The Carling weekend is always fabulous!! The line up normally very good, and the atmosphere is very relaxing. Great place to meet other music fans. Howver, if you are camping, then you must be careful with your possessions, and be careful areound strangers.
The sad thing about the Carling event is that the tickets are always sold out, because ticket touts buy them to resell at an exorbitant price. More measures should be put in place to stop ticket touting. I missed last year's weekend because i couldnt get my hands ont he tickets without having to parting with a limb or some organs.
Overall verdict: Viva la Carling weekend Reading.
This year was my fifth year at Reading and I've already booked my ticket for next year in anticipation of more greatness.
Forget Glastonbury this is the daddy of all festivals. Pretty much anything goes here. There are so many different types of music on offer that there is something for almost everyone and the atmosphere is very chilled out and friendly to all.
I was especially impressed this year with the lineup of the comedy tent as I got to see two of my comedic heroes Adam Hills and Henry Rollins. Each year I go the lineup seems to go one better with Rage Against The Machine headlining this time.
Reading festival caters for all budgets and all levels of camping experience. If pitching a tent is not your thing then podpads may be your thing (podpads.com ) these are ready assembled mini huts to stay in. There are also several hotels near by (but these get booked up early). If you don't fancy cooking or carting around mini gas stoves then there are lots of different types of food available on site as well as all the amenities of nearby Reading town centre.
For first timers it may just be worth getting a day ticket, but it's definitely something not to miss out on.
Have been at Reading this weekend! The main difference from last year is that it is not sponsored by Carling anymore, but other than that it seems to be pretty much the same! The music (which was mostly indie) was mostly amazing and there was always someone you could see with different acts performing on the different stages; the main stage, the nme stage, the alternative stage, the dance stage etc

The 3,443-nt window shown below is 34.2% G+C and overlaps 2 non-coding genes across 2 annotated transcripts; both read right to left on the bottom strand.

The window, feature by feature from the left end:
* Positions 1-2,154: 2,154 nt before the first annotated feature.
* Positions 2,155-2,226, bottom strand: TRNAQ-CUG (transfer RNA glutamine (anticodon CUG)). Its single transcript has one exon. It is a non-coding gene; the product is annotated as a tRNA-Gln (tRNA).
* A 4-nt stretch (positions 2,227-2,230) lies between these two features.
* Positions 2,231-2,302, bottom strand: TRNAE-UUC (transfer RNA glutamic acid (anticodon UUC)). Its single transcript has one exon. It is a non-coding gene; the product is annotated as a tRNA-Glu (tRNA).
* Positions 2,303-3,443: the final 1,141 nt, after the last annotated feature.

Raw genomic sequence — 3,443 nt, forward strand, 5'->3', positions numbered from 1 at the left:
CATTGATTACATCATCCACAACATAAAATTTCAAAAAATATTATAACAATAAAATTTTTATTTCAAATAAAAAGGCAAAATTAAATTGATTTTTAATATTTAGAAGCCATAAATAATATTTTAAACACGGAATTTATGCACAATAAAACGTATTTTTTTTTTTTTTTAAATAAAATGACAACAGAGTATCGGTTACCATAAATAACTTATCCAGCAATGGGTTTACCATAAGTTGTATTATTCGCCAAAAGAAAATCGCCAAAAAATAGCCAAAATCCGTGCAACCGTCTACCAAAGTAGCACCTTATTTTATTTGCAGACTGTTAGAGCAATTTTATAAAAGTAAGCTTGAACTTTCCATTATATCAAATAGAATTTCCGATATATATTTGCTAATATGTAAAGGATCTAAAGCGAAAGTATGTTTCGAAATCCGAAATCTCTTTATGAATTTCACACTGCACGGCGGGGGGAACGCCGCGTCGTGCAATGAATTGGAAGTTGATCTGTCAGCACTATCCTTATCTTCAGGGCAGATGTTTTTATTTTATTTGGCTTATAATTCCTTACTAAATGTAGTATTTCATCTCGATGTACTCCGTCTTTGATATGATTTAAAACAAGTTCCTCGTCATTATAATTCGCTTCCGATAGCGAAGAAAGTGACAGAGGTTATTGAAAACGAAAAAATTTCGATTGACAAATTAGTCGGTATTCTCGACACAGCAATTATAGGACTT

The camping went fine but it was almost impossible to find a spot to fit a 6-man tent when we got there at 6pm on thursday.
The people there get absolutely wasted every night and others also during the day. The security wsa good but the stewards were crap as they often sent me in the totally wrong direction when looking for loos etc. Everyone was relly friendly with some jokes including everyone in the whole festival (Bollocks- which is shouted in a mexican wave) and peple not too reluctant to give away a beer!
On the second day of camping we noticed a bottle of vodka had gone missing from our tent, then on the last night when we saw our tent at 4.30am there was ravioli and brownies smeared all over it. Inside was about 3 bags of rubbish which had been emptied and a sleeping bag was stolen but we were lucky nothing else was stolen but annoyed when we found out it was our neighbours -ours was the only tent in camp yellow to have anything done to it.
BUT Reading festival is amazing experience, the people are hilarious and you must go next year!
Started in 1972, the Reading Festival has graced the fields of Little John's Farm in Richfield Avenue in Reading with its music, mud and mayhem.
With its sister festival in Leeds, Reading has attracted many big names to its stages over the years including Nirvana, The Jam and The Red Hot Chilli Peppers.
2011 was no exception with Muse, Elbow and My Chemical Romance headlining over the three day weekend festival.
This year was my first taste of muddy festival life and I really had no idea what to expect.